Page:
Personally, I don’t know what the difference is between any of these “approved” hospitals and the narrow subset of “comprehensive” stroke centers, if any. But I still believe the “research” resulted in seriously flawed conclusions.

        What the article also fails to state is the fact that ALL health plans are REQUIRED under the PPACA to cover EMERGENCY SERVICES at any hospital, in or out of network, to the exact same extent as they would in-network (and where the closest ER is in Canada or Mexico, the [probably lower] costs would be covered there, too). And let’s not forget that for nearly 20 years, EMTALA 1996 prohibits any American hospital from turning away a person because they cannot provide proof of insurance the moment they set foot into the ER.

        For this reason, an insured stroke victim — with a health plan obtained through an employer-sponsored group, as an individual through Covered CA, privately off the exchange, or courtesy of Medi-Cal — has no reason to fear not being properly treated and having the cost of care paid for to the fullest extent of his/her coverage.

        But let’s not forget that an uninsured person will get EXACTLY the same care, too, and their bill will probably end up being paid for by Medi-Cal or the rest of us through higher insurance premiums in the future.

        So please stop this alarmist rhetoric!

        Yes, the insurance companies have limited the size of some of their networks. It was inevitable given the ridiculous MLRs of 80% and 85% set forth in the PPACA. Costs have to be contained in one way or another in order to provide the “free” services that Obama promised the masses, not to mention unlimited lifetime coverage of health care expenses.

      • Max Herr says:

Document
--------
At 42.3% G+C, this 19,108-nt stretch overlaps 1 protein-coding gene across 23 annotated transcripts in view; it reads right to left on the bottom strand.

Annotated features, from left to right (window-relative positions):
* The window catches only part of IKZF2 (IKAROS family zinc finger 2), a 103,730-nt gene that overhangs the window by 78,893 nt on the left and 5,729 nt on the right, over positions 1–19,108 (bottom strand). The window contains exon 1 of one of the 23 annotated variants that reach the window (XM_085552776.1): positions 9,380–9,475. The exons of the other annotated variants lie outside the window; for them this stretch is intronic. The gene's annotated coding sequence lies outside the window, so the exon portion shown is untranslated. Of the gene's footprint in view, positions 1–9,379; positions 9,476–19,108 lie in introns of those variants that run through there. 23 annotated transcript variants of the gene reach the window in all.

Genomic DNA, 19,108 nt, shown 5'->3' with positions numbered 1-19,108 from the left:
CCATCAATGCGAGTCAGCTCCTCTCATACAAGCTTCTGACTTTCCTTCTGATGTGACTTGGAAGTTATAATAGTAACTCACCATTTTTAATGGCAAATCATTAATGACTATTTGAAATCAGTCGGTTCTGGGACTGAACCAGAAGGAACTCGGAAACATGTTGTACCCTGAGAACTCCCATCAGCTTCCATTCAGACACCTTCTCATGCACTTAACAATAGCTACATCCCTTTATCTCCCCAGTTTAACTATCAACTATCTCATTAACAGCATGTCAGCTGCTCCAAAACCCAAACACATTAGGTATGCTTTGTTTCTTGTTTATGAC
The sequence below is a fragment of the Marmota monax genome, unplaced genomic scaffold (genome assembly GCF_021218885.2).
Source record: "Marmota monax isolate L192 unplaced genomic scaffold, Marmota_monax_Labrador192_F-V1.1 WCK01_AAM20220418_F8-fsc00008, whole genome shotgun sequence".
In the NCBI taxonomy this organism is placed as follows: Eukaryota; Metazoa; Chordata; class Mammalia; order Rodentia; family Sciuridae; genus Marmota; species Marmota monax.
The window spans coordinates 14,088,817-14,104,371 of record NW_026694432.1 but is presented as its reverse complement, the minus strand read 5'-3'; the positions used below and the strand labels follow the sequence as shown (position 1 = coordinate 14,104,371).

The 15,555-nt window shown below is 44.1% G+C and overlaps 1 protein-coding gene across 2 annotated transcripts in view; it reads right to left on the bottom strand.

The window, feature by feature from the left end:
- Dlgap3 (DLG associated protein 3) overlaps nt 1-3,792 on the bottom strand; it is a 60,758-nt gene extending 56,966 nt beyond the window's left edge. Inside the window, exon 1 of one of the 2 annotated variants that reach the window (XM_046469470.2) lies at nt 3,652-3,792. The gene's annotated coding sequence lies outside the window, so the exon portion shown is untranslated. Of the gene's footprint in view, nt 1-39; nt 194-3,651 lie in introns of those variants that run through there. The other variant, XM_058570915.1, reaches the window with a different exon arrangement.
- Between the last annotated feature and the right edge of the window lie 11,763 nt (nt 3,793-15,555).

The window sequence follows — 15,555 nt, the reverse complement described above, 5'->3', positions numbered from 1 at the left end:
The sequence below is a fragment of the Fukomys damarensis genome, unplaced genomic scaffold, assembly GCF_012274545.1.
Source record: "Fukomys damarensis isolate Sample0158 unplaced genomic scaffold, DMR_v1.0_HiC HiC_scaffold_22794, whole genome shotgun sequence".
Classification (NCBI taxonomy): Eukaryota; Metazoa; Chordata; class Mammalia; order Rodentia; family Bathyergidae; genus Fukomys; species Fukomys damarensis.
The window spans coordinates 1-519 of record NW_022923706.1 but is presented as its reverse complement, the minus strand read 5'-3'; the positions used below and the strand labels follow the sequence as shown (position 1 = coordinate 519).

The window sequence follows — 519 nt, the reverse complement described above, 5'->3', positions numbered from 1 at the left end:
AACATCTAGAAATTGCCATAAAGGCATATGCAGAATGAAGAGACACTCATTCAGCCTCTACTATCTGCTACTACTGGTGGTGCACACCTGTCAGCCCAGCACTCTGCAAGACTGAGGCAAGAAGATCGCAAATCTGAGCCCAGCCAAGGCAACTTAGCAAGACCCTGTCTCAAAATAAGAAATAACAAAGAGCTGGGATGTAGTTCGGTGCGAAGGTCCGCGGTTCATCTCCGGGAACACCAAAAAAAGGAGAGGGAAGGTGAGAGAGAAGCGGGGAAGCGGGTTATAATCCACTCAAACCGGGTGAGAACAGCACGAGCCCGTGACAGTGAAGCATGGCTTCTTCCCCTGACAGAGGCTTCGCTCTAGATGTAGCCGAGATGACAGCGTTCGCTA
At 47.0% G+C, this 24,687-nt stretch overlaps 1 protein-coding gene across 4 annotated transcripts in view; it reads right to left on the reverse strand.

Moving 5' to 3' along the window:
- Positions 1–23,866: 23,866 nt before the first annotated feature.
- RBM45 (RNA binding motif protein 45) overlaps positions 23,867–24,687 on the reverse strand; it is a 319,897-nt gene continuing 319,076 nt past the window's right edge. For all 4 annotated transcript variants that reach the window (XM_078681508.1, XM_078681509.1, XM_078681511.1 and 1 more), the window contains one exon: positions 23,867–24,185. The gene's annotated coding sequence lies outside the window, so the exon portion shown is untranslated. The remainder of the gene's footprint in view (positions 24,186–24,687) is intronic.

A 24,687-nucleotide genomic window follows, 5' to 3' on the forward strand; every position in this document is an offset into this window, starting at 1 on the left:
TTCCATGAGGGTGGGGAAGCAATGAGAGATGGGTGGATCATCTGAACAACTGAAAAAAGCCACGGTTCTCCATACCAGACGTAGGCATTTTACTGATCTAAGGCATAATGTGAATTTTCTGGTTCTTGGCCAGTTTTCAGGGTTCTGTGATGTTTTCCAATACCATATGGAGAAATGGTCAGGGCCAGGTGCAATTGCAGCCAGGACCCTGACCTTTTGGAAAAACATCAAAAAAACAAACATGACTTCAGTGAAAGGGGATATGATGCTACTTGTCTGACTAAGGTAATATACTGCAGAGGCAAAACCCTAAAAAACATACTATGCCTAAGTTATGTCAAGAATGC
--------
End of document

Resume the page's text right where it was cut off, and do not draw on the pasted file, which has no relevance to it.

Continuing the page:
Sorry, I hit the submit button too soon! I have one final comment concerning the following statement:

        “An Obamacare beneficiary who has a stroke is likely to be stuck with very high bills.”

        This, too, is essentially untrue. As long as the services provided are medically necessary, a person’s out of pocket expenses are capped according to the plan under which he/she has coverage. A Platinum tier (highest level) plan in California generally has a $2,000 maximum, while a Bronze tier plan (lowest level) has a $6350 maximum.

        Every penny of in-network medically necessary health care expense beyond that in a year is covered 100% by the insurance company. If a person is covered under a PPO instead of an HMO, the maximums could be slightly higher, but there would still be coverage in any out-of-network hospital from any out-of-network provider.

        As a licensed agent, I make sure my clients understand all of the coverage options available to them and the important distinctions between plans, as well as the relationship between paying slightly higher premiums vs. obtaining lower out-of-pocket expenses and maximums.

        If the only thing a person was concerned about when choosing a health plan was, “Will my bills be covered if I have to be admitted to a comprehensive stroke center?” it could make a difference as to which of several health plan options is best, but I doubt that many, if any, are giving consideration to such a minute point as this.

        • John R. Graham says:

          Thank you again, and I agree with you. However, I am not sure all stroke treatment is defined as “emergency”.

  5. Devon Herrick says:

    Early reports that something like 70% of California doctors refused to sign up with exchange plans was overblown. However, so-called narrow networks is a way health plans negotiate lower fees from doctors wishing to be included in a network. There is certainly nothing wrong with that as long as the health plan includes enough providers to do the job adequately.